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There is 30 files, any one contains about 100,000 data items, the data item just like this: key->count,for example, abcdefg->100, which means the key 'abcdefg' 's count value is 100, the key can just appeared in one file one time, but it could appeared in other files.

How should I get the 10 keys, its total count value should in all the top 10 from 30 files.

any help would be greatly appreciated.

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The key may be appeared in mutiple files ,so its total count value is the total sum of all the values.Which makes the problem complex. – user1345880 Apr 20 '12 at 8:32
    
The solution should has a strict time limit,the shorter the better. – user1345880 Apr 20 '12 at 9:22
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Is there a reason why the data cannot be loaded to memory? 100,000 * 30 integers are ~11.5MB, Will a solution that loads the counts into memory be Ok? also - what is the expected size of each key? If it is not long, the entire dataset might be populated in memory – amit Apr 20 '12 at 9:26
    
This doesn't sound like a huge amount of data at all. Is there some resource constraint you're not mentioning? – Michael J. Barber Apr 20 '12 at 9:32
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Also: I get the 10 keys, its total count value should in all the top 10 from 30 files Are you looking for the 10 keys that the sum of counts is maximal? or keys that appear in the top 10 of all documents - these two might not be the same. – amit Apr 20 '12 at 9:36
up vote 2 down vote accepted

I am assuming you want the 10 keys with maximal total count [which seems to be true according to your first comment]

Design Guidelines:

  • Since the data is not too large [100,000 * 30 integers on 32 bits system are ~11.5 MB], and assuming the key is not too large1, the entire data set might be populated into memory.
  • When the data is in memory - you can do anything much faster on it, since disk IO is extremely slower then RAM, so sorting it and reading it multiple times is expected to be much slower then manipulating the data on memory.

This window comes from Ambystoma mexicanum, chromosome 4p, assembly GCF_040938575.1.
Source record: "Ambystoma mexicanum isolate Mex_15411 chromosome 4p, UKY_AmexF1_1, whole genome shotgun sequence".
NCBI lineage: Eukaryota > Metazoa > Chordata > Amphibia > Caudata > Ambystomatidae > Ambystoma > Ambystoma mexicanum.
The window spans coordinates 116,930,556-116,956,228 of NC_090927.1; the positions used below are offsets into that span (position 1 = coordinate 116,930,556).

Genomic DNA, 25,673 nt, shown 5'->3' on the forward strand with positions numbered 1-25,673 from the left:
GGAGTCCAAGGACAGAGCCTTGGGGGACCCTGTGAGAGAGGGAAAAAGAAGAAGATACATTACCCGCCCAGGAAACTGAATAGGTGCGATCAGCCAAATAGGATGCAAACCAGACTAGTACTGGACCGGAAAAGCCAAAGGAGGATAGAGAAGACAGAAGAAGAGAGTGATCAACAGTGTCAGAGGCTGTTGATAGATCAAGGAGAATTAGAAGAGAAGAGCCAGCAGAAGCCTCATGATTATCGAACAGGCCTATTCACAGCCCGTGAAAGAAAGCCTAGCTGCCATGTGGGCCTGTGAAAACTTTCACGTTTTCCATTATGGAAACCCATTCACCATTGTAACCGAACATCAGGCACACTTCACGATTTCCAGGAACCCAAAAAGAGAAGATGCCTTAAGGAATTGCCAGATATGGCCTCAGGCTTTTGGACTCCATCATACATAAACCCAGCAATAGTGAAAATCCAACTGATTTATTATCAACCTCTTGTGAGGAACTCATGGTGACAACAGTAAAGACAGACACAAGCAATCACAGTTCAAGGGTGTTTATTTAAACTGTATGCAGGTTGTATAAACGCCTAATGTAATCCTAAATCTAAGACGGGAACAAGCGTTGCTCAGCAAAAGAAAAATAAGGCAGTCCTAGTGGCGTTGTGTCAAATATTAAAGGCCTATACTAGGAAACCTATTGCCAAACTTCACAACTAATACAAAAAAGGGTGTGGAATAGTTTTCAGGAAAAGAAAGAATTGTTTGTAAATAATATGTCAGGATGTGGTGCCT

Algorithm :

  1. Create a histogram, which will actually be a HashMap:key->int, which will be populated while you are reading the files. For each key you are reading, if it is already in the histogram - add the count to the existing value in the histogram, and if it doesn't exist - just add the (key,count) pair to the histogram. [O(n) average run time]
  2. Once the histogram is populated - finding the top 10 is easy - create a min heap, and iterate the histogram, the heap should always contain the top 10 values, and the matching keys - of course. There is an explanation how to do it in this thread. - for constant top10, it is O(n) as well.
  3. When you are done - the heap contains your solution, just show its content.

Advantages:

  • only one disk read - since the disk is much slower then RAM - this will probably be the bottleneck - so minimizing the disk reads/writes should be a priority.
  • O(n) average run time.

Disadvantage:

  • If you have very poor hash function [unlikely] - due to the hash table, the solution might decay to quadric time complexity.
  • More work should be done if the keys are large and do not fit in memory - see footnote (1) how it can be solved.

1: If the assumption is not true, it can be partially solved by hashing the keys, and storing only the keys. Check for equality once you have hash collision - in the disk itself. It will increase the number of reads, but the number of collisions should be relatively low, with a good hash function. Also, you should load the the keys that their hash collided to memory [again, to avoid multiple disk reads], and only them, it will be a much smaller number then the total number of elements.

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I would try the following:

  1. Sort (using quick sort for example) each file by key (be careful what you use to compare strings) - O(nlogn).
  2. Merge all files into one by key summing up count values for equal keys (using Merge routine from merge sort - O(n)). You'll get a huge hash with unique keys.
  3. Sort your hash by count value - O(nlogn).
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Thank you very much! But I think that you may be didn't completely understand me.The key may be appeared in mutiple files ,so its total count value is the total sum of all the values.Which makes the problem complex. – user1345880 Apr 20 '12 at 8:31
    
No, I got your point right. When you do merging of 2 files sorted by key you compare keys. If 2 keys are equal - you add just 1 item to the resulting collection summing up their values: key -> count1+count2. Does it make sense? – Kniganapolke Apr 20 '12 at 8:36
    
Thank you!I know.Is there any other solutions? The solution should has a strict time limit,the shorter the better. – user1345880 Apr 20 '12 at 8:48
    
In this case you need to look for an efficient solution, otherwise you may end up waiting for 30 hrs to get the results. – Kniganapolke Apr 20 '12 at 8:59
  1. sort each files by key. If the key cannot be compared... skip this answer~~~
  2. well now u have multiple sorted files, and your comparison rules. Try multi way merging. Take this carefully, when u merge each key in all files, follow the key's order and sum the count. At the same time, create a heap to maintain the top 10 keys by now. After the merge is done, the heap have the top 10 keys.
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